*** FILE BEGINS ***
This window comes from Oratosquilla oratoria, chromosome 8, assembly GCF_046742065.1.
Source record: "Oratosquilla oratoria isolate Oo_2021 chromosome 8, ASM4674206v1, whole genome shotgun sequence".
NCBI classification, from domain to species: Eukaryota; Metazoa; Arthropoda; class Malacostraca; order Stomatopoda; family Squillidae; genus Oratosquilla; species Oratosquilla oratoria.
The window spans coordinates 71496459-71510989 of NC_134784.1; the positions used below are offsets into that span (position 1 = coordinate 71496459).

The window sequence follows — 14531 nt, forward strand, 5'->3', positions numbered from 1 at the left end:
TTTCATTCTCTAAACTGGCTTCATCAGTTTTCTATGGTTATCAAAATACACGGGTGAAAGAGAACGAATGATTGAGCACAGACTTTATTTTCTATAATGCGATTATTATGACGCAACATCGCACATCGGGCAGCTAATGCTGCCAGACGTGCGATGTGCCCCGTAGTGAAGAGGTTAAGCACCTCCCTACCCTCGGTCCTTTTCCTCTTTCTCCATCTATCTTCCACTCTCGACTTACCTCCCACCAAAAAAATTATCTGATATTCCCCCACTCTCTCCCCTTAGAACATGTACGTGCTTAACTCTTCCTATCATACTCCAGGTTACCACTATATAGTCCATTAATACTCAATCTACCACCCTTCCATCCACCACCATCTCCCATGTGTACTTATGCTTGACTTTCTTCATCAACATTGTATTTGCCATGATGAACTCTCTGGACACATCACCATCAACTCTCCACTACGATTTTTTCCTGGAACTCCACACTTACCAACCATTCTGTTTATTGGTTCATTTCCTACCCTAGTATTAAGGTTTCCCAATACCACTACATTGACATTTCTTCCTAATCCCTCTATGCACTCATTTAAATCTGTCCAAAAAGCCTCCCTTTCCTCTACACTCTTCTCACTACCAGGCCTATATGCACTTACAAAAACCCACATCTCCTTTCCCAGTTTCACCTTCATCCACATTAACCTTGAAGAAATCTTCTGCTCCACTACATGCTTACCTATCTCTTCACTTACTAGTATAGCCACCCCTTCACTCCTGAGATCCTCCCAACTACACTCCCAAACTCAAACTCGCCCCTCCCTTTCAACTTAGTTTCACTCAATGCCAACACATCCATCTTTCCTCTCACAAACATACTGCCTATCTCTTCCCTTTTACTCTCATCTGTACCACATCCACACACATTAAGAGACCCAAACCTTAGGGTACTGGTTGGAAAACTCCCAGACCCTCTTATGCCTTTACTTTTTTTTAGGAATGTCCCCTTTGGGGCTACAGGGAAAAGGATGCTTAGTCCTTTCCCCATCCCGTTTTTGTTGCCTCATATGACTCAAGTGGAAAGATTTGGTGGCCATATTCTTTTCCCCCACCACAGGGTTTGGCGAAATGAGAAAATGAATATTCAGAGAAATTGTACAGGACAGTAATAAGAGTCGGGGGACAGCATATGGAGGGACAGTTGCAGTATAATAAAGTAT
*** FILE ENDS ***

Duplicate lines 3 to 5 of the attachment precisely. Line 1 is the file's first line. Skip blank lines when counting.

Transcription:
NCBI classification, from domain to species: Eukaryota; Metazoa; Arthropoda; class Malacostraca; order Stomatopoda; family Squillidae; genus Oratosquilla; species Oratosquilla oratoria.
The window spans coordinates 71496459-71510989 of NC_134784.1; the positions used below are offsets into that span (position 1 = coordinate 71496459).

The window sequence follows — 14531 nt, forward strand, 5'->3', positions numbered from 1 at the left end: